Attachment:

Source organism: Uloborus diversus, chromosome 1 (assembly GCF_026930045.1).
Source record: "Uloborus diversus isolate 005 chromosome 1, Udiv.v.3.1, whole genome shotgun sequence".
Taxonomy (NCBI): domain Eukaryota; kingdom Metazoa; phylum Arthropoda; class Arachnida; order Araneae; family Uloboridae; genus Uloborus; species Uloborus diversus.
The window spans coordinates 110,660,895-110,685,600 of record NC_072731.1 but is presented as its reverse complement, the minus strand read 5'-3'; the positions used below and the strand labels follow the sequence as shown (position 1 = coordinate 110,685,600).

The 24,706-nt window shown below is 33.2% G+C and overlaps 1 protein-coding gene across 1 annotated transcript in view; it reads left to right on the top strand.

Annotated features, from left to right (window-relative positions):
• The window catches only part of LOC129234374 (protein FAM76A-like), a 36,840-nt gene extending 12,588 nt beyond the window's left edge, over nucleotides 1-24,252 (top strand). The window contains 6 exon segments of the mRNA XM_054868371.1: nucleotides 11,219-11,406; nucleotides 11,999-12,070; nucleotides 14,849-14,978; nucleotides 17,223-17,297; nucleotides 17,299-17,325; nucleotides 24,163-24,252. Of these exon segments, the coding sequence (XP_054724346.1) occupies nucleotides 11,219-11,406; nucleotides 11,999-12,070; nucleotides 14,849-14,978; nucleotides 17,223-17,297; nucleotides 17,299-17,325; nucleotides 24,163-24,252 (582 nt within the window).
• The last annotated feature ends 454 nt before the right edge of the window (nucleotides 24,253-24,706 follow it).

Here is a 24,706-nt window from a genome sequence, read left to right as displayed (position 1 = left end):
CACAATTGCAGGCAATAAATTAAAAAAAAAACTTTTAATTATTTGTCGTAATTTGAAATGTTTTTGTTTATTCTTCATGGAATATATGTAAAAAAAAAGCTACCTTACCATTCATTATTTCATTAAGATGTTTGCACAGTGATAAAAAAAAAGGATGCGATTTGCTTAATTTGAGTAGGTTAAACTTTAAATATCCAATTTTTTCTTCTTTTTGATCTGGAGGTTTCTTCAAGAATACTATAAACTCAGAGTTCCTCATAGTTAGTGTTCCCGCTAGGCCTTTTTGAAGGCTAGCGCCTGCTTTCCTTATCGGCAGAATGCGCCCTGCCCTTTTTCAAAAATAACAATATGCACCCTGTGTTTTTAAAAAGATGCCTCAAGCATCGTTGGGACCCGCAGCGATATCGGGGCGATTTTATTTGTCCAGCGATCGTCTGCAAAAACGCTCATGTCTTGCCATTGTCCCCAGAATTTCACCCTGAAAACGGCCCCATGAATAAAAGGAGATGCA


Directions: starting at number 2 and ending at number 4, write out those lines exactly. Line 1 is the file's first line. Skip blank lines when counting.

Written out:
Source record: "Uloborus diversus isolate 005 chromosome 1, Udiv.v.3.1, whole genome shotgun sequence".
Taxonomy (NCBI): domain Eukaryota; kingdom Metazoa; phylum Arthropoda; class Arachnida; order Araneae; family Uloboridae; genus Uloborus; species Uloborus diversus.
The window spans coordinates 110,660,895-110,685,600 of record NC_072731.1 but is presented as its reverse complement, the minus strand read 5'-3'; the positions used below and the strand labels follow the sequence as shown (position 1 = coordinate 110,685,600).